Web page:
5 Common Mistakes in Filing Trademark Applications in Nigeria

Trademark Registration
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1. Registering a trademark in the wrong class

One of the most common mistakes in filing trademark applications in Nigeria is choosing the wrong class. There are currently 45 classes for filing trademarks in Nigeria. When registering a mark, it is important to file the application in the proper class because when the Trademarks Registry is deciding on the similarity between two trademarks, it will look at marks within the same class. So when you register in the wrong class, not only do you not have protection for your mark in the proper class, you may not be able to prevent others from using the mark for a different class of goods or services. In addition, your actions will cost you financially — you will need to start over and pay a new application fee should you decide that there is the need to file the application in the proper class. To avoid this mistake, it is often highly recommended that you hire an expert trademark lawyer to identify the right classes for your trademark. A lawyer can also help you clearly describe the goods or services in detail as part of your application.

2. Waiting for a paper version of the Acknowledgement Form for applications filed online

When an application is filed online, the Trademark Registry’s online system generates an Acknowledgement Form. Many clients mistakenly assume that they will receive a paper version of the acknowledgement form. Others assume they can obtain a ‘stamped version’ of the acknowledgement form. This is an incorrect assumption. While the registry will issue a stamped version of the Acceptance Form for applications that are filed through the online filing system, the registry will not do so for Acknowledgement Forms.

3. Failing to search for similar trademarks.

As part of the trademark application process, it is important (although optional) to search for similar trademarks. Searches can be conducted manually at the trademarks registry in Abuja for a fee. It is a good idea to get into the practice of searching for abandoned or canceled trademark registrations, as well as exact or similar trademarks that have already been registered or applied for. Failing to conduct a thorough search can often cost businesses at a later date.

4. Choosing a mark that is generic, not distinctive or descriptive

The trademark you select should be distinctive as required by Section 9 of the Trademarks Act. A trademark application that uses descriptive terms to merely describe a company’s products or services will be rejected by the Trademarks Registry in Nigeria. Likewise, generic terms are ineligible for trademark protection because they refer to a general class of products or services rather than a company’s brand

5. Merging goods or services from one class into another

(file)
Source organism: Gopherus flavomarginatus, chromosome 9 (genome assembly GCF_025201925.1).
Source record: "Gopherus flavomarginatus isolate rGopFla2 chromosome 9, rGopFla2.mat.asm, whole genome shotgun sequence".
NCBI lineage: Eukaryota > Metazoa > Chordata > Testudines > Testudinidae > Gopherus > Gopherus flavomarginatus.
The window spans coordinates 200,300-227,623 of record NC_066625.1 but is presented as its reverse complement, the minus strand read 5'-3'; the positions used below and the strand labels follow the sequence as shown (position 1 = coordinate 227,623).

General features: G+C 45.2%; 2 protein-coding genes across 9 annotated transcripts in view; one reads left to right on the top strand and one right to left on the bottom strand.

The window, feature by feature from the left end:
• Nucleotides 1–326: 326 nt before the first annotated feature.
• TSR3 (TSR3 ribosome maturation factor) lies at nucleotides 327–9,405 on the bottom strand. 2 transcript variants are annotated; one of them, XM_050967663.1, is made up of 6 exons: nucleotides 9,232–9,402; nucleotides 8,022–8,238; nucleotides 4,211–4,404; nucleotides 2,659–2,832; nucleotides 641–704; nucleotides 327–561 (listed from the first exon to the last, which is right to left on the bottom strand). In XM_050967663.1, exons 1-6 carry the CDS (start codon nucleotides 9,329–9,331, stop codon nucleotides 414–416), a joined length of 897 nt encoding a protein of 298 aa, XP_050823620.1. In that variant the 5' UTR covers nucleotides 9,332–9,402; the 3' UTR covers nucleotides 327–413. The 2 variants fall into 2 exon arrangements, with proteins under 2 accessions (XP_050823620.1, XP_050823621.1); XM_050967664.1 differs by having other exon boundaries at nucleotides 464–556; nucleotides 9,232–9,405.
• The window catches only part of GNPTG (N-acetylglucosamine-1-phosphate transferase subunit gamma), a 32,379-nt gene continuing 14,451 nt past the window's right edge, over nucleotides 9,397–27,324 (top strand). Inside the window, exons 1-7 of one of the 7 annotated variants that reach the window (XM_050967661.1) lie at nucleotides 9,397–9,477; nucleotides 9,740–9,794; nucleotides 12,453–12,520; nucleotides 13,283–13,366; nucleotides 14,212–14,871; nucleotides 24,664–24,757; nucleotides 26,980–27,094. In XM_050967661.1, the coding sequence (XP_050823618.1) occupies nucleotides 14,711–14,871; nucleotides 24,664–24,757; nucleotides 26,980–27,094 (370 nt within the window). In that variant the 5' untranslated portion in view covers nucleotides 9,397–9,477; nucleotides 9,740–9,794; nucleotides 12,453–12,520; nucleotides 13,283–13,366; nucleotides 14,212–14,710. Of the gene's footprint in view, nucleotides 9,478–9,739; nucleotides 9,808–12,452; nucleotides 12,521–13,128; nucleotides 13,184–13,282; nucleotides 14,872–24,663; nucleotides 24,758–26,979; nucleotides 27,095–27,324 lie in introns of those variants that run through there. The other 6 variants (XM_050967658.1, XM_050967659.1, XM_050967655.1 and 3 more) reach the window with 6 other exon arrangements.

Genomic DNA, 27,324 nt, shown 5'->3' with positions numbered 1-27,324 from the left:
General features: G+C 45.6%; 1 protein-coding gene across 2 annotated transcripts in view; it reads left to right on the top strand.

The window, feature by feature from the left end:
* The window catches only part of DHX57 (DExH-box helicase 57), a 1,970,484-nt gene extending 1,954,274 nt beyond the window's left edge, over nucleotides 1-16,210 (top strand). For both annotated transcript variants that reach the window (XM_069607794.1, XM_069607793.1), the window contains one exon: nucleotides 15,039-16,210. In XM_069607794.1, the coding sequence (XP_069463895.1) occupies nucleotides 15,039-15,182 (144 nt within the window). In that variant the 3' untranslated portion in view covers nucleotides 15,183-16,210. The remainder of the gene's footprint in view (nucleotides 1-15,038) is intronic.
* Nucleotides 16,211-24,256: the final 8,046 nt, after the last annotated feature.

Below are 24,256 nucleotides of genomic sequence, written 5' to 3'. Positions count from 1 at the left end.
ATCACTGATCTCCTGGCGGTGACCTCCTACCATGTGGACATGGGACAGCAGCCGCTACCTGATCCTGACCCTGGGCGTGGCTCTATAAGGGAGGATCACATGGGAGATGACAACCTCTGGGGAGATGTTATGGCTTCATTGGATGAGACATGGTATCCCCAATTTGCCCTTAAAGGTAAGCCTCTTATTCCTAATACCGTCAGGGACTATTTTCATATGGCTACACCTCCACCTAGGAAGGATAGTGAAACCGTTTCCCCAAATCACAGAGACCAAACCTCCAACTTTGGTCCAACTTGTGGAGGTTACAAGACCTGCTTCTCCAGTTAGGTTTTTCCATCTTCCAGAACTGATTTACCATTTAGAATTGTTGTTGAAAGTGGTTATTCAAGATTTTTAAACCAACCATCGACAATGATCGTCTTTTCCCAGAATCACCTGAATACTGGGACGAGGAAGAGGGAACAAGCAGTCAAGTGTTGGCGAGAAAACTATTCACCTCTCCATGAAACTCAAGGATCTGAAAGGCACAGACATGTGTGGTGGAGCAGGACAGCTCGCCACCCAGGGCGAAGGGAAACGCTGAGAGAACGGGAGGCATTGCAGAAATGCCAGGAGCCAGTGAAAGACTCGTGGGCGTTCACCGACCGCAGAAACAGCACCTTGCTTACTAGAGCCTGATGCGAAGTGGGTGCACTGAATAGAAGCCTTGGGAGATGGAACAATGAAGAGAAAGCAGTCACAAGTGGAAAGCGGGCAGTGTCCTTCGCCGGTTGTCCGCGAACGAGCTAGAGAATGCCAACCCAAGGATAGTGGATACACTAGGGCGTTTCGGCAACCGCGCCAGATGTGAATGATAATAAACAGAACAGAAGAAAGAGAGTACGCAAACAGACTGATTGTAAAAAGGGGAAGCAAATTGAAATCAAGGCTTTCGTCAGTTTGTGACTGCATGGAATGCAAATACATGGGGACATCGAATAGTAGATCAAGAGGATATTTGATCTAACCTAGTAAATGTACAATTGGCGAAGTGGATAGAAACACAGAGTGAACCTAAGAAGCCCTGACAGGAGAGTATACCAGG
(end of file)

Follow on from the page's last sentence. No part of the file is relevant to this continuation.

Although it can be very tempting to list every product or service imaginable on the trademark application, it is important not to merge items from one class of goods or services into another. For example, filing for a trademark in Class 3 (cosmetics) but covering items that belong in Class 5 (for pharmaceuticals). This is simply bad practice and will not guarantee protection for goods in a class different from the category selected for the trademark.

For more information on filing or renewing trademarks in Nigeria, please email trademarks@nlipw.com

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About Ufuoma Akpotaire 288 Articles
Ufuoma is a Senior Editor and Director of Regulatory Policy at NLIPW. She assists clients in the protection of copyrights, trademarks and patents. She counsels clients regarding validity and infringement matters and has experience acting against the infringement of IP and addressing counterfeit issues. She holds a Masters degree (LL.M.) from Columbia Law School, New York and a law degree from the University of Nigeria (LL.B. Honors). She is admitted to practice law in Nigeria and in the State of New York. Ufuoma cut her teeth in the intellectual property practice groups of some of the largest law firms in Nigeria and has years of experience working with major non-profit organizations in New York. Email: uakpotaire@nlipw.com


  1. Thank you for your well written expose. I have learnt some new things. I do however have some observations on the way the trademark Commission goes about its business and I’d appreciate if my concerns are addressed.
    My observation is that the officials at the trademark Registry in Abuja have formed some sort of brickwall(or cabal as we like to say) around the whole process of trademark registration. The process on paper is straight forward but in practice a lawyer cannot really do anything except pay fees(some are in the nature of personal additions by the officials of the Registry) and totally depend on these officials. Why can’t the trademark Commission take a cue from the Corporate Affairs Commission? Both of them are Government institutions for God sake. Unlike the CAC one hardly knows how much it takes to register a trademark. The amount seems to depend on the official one is dealing with. This is not good enough.

  2. Thank you for your comment Oguche. At NLIPW, we have had a slightly different experience working with the Trademarks Registry in Nigeria.You may want to work directly with lawyers in filing your trademark application to avoid this problem.

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